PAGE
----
Politician Fawzia Koofi, one of the few women involved in peace negotiations and a vocal critic of the Taliban, said women are being forced to marry fighters and banned from leaving home without a male companion
By Shadi Khan Saif
KABUL (Thomson Reuters Foundation) – As the Taliban sweeps across Afghanistan, reports are emerging of women in newly captured territory being forced to marry fighters, publicly flogged and forced to stay at home.
It took the Taliban just over a week to seize control of the country after a lightning sweep that ended in Kabul as government forces, trained for years and equipped by the United States and others at a cost of billions of dollars, melted away.
The insurgents’ advance has fuelled concern of a return to the Taliban’s 1996-2001 rule, when women could not work, girls were not allowed to attend school and women had to cover their faces and be accompanied by a male relative outside their homes.
Fawzia Koofi, one of the few women involved in peace negotiations who shot in the arm by the Taliban last year, told the Thomson Reuters Foundation what she is hearing on the ground and how she sees the future of women’s rights in Afghanistan.
What’s happening in Taliban-controlled areas?
In some provinces, cities are completely shut down except a few shops. In some provinces, they don’t allow women to go to out without a male companion. I’m also receiving reports of women and girls being forced to marry.
Taliban fighters, unlike their political officers, are unfortunately behaving the same way they did when they were in power.
I receive calls from women at even at four in the morning from provinces that have fallen in the hands of Taliban, asking me difficult questions about what is going to happen or demanding transfer to a safer place.
We want the international community to help transfer them to safer areas or provide them with some level of protection.
Haven’t the Taliban promised to respect women’s rights to work and education in accordance with Islam?
Their leadership have been claiming this in our negotiations and they keep repeating the same things, but in practice we know that this is different. A lot of people are being killed.
If they really believe that they will not be the same Taliban of 20 years back, then they have to demonstrate that.
Their political office issues statements that don’t make sense. There is no relevance of their statements to the situation on the ground.
In Herat, the female members of parliament, their houses were searched and their cars were taken away (when the Taliban took control on Thursday).
What should be done to protect women’s rights in Afghanistan?
Not only women, but everybody. We are all living in a very chaotic situation in Afghanistan. Because of the war, there is no accountability. People are killed without any accountability – extrajudicial killings, trials without courts.
An immediate ceasefire is something we are urging, followed by a political settlement because a military solution is not the way forward.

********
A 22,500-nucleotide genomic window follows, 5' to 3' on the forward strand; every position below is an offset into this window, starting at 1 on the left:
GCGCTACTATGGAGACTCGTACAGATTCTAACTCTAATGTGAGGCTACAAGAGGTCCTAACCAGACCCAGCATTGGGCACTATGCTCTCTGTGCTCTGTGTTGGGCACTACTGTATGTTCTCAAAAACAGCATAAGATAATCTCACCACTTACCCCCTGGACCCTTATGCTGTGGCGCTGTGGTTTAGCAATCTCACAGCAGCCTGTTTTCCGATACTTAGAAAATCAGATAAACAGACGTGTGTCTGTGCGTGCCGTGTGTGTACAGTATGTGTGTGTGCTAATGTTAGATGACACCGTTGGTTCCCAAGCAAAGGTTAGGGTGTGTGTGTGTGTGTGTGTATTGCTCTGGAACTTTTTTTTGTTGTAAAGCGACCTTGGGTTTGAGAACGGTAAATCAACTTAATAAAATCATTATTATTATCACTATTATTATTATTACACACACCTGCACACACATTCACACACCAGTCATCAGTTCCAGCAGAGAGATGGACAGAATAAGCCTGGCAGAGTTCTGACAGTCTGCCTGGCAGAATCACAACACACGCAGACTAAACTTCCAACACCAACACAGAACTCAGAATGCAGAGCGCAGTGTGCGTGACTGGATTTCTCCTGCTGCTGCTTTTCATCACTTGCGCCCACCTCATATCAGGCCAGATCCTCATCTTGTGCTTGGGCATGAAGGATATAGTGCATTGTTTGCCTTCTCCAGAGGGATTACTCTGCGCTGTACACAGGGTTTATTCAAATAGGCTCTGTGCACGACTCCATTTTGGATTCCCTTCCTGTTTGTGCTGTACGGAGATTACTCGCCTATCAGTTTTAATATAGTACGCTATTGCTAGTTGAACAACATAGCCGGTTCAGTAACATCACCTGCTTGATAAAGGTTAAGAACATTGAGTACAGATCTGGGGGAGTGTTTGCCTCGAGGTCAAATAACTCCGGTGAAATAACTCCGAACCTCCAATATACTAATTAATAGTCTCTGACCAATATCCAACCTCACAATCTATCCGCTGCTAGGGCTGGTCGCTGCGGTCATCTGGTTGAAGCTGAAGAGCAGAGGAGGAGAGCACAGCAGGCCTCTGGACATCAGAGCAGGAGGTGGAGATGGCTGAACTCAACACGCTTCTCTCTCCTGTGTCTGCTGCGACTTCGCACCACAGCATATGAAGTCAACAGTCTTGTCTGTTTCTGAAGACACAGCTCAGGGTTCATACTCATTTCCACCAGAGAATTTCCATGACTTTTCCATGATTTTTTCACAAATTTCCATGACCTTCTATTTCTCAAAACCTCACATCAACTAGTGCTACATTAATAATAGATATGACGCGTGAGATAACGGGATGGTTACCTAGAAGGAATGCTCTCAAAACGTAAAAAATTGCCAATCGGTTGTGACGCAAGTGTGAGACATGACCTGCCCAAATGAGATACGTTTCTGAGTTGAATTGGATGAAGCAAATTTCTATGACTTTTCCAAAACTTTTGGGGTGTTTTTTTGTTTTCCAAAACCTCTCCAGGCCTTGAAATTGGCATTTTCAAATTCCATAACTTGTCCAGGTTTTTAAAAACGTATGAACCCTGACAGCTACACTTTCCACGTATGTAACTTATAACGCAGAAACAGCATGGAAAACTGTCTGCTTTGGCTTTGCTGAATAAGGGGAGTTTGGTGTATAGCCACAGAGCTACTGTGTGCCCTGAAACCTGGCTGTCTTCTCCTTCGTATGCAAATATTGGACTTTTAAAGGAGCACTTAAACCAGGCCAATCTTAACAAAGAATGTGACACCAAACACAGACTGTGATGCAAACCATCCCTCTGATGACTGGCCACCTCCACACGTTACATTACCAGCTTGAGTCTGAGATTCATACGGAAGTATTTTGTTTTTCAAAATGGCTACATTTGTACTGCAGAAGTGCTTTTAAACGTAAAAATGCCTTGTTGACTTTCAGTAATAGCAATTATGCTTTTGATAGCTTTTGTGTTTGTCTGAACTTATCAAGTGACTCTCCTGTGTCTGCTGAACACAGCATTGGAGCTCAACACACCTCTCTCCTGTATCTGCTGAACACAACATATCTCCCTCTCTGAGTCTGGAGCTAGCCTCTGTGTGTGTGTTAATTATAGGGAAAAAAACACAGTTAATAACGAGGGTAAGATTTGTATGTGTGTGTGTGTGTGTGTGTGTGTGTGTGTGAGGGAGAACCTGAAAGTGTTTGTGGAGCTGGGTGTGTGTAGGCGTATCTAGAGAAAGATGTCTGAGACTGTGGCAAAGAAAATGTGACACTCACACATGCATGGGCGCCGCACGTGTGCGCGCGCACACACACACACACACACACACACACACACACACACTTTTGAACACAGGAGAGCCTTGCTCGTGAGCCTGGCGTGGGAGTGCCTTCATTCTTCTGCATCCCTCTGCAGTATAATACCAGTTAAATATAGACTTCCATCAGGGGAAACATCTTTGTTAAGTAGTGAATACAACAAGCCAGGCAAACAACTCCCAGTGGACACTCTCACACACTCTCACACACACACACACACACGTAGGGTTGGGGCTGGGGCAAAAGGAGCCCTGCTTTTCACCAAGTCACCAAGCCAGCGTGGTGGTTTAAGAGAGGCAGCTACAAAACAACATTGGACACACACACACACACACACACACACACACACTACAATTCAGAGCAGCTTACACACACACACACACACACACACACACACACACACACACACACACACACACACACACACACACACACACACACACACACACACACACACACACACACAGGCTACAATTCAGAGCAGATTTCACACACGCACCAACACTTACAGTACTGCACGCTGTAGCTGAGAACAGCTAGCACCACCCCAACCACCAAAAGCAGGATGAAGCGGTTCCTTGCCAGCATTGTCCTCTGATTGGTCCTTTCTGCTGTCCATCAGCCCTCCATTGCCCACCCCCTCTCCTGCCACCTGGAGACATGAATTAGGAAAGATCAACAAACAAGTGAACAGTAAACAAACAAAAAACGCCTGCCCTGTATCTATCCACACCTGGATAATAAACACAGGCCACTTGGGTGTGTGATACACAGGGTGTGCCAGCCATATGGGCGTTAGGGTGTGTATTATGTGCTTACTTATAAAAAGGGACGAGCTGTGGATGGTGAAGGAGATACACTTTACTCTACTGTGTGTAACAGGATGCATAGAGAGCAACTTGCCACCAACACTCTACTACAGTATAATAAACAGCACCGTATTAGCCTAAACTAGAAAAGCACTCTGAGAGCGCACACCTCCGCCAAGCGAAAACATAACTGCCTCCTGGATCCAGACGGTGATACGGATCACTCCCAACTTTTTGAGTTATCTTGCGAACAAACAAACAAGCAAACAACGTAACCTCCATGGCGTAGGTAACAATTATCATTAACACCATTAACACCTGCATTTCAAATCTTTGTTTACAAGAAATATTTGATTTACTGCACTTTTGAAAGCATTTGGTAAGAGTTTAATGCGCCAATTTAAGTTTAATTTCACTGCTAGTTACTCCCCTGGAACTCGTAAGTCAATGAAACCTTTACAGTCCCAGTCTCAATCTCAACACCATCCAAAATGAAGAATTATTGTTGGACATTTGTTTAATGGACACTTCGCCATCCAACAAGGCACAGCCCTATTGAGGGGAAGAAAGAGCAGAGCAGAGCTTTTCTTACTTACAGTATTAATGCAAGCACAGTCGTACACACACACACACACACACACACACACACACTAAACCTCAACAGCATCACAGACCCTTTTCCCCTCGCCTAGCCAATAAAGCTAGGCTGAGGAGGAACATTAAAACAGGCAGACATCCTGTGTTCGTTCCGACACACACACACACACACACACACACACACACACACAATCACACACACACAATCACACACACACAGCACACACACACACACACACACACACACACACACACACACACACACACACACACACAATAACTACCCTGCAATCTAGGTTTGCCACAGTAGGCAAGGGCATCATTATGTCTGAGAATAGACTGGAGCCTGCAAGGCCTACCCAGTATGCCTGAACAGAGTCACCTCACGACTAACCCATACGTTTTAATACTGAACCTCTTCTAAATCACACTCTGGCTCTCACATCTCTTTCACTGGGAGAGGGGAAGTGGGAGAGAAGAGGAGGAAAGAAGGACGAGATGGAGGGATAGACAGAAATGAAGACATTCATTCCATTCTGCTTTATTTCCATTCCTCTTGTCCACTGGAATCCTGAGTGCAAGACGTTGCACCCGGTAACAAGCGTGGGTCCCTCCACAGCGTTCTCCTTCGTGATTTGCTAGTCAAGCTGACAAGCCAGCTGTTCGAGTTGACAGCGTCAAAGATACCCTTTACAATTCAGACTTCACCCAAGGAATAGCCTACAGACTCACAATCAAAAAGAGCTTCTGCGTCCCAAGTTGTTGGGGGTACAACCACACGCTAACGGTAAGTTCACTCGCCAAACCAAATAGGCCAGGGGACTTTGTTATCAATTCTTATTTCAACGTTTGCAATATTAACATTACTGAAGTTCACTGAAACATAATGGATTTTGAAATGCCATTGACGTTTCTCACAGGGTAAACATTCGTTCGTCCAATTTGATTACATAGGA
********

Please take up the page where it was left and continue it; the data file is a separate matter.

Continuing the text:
Even if the Taliban control Kabul, so what? They think that will bring stability? Of course it will not.
What’s your view on the withdrawal of foreign troops from Afghanistan?
The world must be very embarrassed actually. They must be embarrassed for what they did because it’s not only the people of Afghanistan who will suffer, they will also suffer sooner or later.
Now they really have to use their political leverage to ensure that there is a peace process that would give a result.
If the international community really wants, it can change everything. Remember in 2001? They came and in a few months everything was okay.
How do you see the future for Afghan women?
Women are still doing their best. You have seen from across Afghanistan, every woman is on the media. They are trying to talk about what’s happening to them, their communities.
We have always been optimistic.
But of course, it’s very difficult. It’s life threatening in many places. Not only for me but for everybody.
I have never experienced a situation where thousands of people are leaving their villages, leaving their communities and coming to Kabul.
I went to some of those (displaced people’s) camps yesterday and people told me their houses were destroyed, about serious women’s rights violations.
Women had no space to deliver babies and they were delivering on the way (to Kabul) with no medical assistance.
There is a complete lawlessness environment, a vacuum of power. This I have never experienced.
These military extremist groups are not afraid of superpowers or B52 or B56 (American bombers) but they are afraid of women.
We will continue with our struggle. But it’s becoming more and more difficult for women’s rights defenders.
This interview has been shortened and edited for clarity, and was updated on Aug. 16 to include the Taliban’s control of Kabul.
(Writing by Annie Banerji @anniebanerji, Editing by Katy Migiro; Please credit the Thomson Reuters Foundation